But not the French. For them, the EU has always been about advancing their national interests.
A MADE-FOR-THE-MEDIA MOMENT: Scores of photo-journalists surrounding a rock-thrower, and photographing him from angles that don't make the context clear. I wonder how many of the resulting images were as accurate as this one in reflecting what's really going on? This photo -- like one from the West Bank that I saw a few years back -- provides a context that is sorely lacking in most news coverage. It certainly seems consistent with Kevin Hassett's observation from Cancun that the media are glorifying protesters who are, in fact, utterly irrelevant to what is going on.
Question: If it's dishonest to boost the contrast in a photograph to make the sky look better -- and some news agencies say that it is -- then why isn't it dishonest to show protesters without the wide shot, like this one, that shows the manufactured nature of the protest? Or to report on a protest without providing the context that illustrates the unimportance -- and, often, viciousness and ignorance -- of the protesters?
From left, Samir Shakir Mahmoud, Abdel-Karim Mahoud al-Mohammedawi, Abdel-Aziz al-Hakim, Mohammed Bahr al-Ulloum, Jalal Talabani, Ahmad Chalabi, and Mouwafak al-Rabii sit in the hall for a news conference after their inaugural meeting in this July 13, 2003 file photo in Baghdad, Iraq (news - web sites). In the five months since U.S. forces rid Iraq of Saddam Hussein (news - web sites)'s rule, the country's ethnically and religiously diverse people have, in one giant leap, overturned decades of social and political injustice, replaced a brutal one-party system with a multitude of groups advocating a rich range of ideologies and created a free press. (AP Photo/Mikhail Metzel, File)
(Emphasis added.) It's like a wave of honesty has broken out! Will Reuters be next?
Six months before, the world had cheered as the statues of the dictator came crashing down. The Americans had seemed heroic. But now things were going very badly. The occupation was chaotic, the American soldiers were hated and they were facing threats from the surviving supporters of the dictator, whose whereabouts were uncertain.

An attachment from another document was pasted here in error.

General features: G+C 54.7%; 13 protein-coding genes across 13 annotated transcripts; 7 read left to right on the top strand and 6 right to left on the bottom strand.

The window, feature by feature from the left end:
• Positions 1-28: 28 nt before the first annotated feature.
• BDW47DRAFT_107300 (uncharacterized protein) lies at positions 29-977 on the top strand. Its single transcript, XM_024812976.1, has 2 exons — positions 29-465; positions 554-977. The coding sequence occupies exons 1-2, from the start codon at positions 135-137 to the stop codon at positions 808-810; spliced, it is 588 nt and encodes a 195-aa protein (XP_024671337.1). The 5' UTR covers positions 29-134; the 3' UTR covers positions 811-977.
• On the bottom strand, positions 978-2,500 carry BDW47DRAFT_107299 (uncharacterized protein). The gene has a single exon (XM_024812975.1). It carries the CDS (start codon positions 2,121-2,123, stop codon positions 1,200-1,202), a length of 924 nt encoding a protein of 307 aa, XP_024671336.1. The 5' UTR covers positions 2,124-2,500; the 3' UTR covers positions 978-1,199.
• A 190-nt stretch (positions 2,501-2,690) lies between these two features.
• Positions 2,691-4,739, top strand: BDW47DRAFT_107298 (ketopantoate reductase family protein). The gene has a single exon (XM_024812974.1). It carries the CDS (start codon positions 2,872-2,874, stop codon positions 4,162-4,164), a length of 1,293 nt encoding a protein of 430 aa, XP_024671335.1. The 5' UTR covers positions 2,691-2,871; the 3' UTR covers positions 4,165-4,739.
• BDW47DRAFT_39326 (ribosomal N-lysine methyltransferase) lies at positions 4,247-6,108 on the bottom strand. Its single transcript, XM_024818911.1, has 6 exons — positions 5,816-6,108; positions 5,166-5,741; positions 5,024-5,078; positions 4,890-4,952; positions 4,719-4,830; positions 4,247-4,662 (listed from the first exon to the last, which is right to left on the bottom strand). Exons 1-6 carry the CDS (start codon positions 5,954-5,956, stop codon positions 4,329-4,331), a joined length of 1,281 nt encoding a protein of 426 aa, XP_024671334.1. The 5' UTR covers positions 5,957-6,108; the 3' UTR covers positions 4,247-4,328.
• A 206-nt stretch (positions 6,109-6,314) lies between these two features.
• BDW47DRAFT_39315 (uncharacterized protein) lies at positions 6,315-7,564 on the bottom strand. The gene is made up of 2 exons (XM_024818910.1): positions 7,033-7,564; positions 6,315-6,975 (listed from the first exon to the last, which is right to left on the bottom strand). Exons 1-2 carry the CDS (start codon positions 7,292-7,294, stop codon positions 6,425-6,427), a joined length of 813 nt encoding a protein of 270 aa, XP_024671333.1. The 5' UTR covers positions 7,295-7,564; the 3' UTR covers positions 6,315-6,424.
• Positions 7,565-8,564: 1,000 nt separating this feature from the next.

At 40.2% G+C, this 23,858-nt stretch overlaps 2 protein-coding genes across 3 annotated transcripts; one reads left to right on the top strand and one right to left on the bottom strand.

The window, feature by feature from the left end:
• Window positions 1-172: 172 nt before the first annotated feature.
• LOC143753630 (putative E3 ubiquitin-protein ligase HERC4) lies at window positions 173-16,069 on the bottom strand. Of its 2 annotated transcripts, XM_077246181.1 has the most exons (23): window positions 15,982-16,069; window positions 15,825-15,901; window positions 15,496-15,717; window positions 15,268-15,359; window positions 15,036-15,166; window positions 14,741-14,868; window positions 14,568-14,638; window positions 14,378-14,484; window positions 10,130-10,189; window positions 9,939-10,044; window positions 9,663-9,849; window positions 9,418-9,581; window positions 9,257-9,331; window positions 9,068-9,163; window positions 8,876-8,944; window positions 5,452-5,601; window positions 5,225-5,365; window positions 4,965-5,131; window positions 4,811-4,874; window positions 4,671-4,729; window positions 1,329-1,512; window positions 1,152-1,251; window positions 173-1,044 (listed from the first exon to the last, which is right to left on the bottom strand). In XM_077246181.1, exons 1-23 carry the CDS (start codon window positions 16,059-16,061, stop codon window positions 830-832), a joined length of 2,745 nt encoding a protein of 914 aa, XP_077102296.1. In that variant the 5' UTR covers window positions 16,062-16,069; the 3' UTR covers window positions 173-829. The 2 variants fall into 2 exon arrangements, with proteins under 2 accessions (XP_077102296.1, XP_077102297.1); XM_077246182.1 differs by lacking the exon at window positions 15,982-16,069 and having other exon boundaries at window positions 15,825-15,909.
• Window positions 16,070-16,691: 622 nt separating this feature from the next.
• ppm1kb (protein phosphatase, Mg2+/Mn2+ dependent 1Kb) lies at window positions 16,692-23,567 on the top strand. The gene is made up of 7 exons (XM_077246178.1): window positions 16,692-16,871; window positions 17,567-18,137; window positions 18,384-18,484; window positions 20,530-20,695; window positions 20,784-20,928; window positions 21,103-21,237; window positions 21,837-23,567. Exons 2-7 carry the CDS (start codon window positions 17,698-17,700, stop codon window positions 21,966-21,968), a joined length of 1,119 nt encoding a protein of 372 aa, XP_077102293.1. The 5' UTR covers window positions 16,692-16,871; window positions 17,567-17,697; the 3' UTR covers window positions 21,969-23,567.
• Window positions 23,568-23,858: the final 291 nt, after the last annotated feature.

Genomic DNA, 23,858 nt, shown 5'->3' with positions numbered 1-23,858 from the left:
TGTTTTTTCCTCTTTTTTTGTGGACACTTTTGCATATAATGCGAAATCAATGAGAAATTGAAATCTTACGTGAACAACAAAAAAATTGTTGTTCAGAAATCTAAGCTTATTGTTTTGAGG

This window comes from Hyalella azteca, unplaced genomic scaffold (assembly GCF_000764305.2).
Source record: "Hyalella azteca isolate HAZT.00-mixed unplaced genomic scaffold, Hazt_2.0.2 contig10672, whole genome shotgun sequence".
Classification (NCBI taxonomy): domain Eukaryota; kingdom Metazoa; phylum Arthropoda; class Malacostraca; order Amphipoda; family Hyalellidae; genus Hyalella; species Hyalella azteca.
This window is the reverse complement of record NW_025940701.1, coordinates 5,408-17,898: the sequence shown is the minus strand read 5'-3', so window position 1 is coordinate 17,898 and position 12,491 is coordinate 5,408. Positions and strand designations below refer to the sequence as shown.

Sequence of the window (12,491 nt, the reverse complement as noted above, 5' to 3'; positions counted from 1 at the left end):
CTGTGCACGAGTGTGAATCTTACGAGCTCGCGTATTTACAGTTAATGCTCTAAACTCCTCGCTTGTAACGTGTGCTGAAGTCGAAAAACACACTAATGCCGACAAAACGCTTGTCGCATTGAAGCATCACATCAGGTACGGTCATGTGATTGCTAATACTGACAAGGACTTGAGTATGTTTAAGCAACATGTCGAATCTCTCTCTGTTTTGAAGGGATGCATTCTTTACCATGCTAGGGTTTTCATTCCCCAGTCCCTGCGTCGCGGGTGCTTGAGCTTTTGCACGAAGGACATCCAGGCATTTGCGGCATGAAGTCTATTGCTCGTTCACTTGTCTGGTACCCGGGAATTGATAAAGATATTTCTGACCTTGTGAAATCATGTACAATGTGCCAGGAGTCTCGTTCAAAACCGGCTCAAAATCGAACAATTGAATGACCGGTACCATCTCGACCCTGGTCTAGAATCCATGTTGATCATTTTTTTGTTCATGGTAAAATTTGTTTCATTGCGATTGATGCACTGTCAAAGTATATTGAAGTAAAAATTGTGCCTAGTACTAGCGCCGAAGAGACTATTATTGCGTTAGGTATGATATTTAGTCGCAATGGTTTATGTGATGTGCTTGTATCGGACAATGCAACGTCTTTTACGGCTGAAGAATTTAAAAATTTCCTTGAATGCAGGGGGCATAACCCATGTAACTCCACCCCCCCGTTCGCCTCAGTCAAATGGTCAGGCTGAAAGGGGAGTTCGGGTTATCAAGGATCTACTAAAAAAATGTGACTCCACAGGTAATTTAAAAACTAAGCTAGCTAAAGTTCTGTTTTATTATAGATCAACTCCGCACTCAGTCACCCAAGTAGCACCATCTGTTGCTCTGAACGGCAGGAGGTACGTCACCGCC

Washington seemed unwilling to pay the enormous bill for reconstruction, and the president didn't appear to have any kind of workable plan to manage the transition to democracy. European allies, distrustful of the arrogant American outlook, were wary of co-operating. To many, it looked like the victory had been betrayed, since the American values of democracy, equality and well-being seemed unlikely ever to emerge.
That's how it looked in Germany in November, 1945. In our memories, history tends to become compressed: There was V-E Day, then the American soldiers were cheered by the people of Berlin, then the president announced that hundreds of millions would be spent on the Marshall Plan, then Germany became the prosperous and democratic place it is today.
That is not how things unfolded. The United States has always been good at removing dictators from power, but the tedious, dirty work we now call "nation building" has never come naturally, or quickly. . . .
Meanwhile, the world was outraged by the scenes of suffering and disorder coming from Germany. The people were going hungry: A report conducted in November,1945, indicated that 60 per cent of them weren't getting the bare ration of 1,550 calories per day (2,000 calories is generally considered a healthy minimum). The world waited for the president of the United States to announce a plan.
Read the whole thing.
posted at 07:16 PM by Glenn Reynolds
THAT'S NO WAY TO WIN ME OVER: Went into the office this afternoon and got phone spam:
Volunteer Fans -- come out and show your Tennessee pride in welcoming General Wesley Clark, America's next President, to Knoxville at the Knoxville Convention Center. . . .
Even more lamely, there was no date given in the message.
posted at 07:14 PM by Glenn Reynolds
MY DAD'S FINE -- the main nursing service I provided was offering to refill his drink -- but the main therapeutic benefit from my blog hiatus has been the drastic improvement of computer-related pains on my part. Maybe I should start taking weekends off.
Thanks for the many nice emails, though to be honest so far I've only looked at the subject lines on most of them. Back later. In the meantime read this, and be sure to scroll through the comments, too. And don't miss this roundup on Iraq by Den Beste.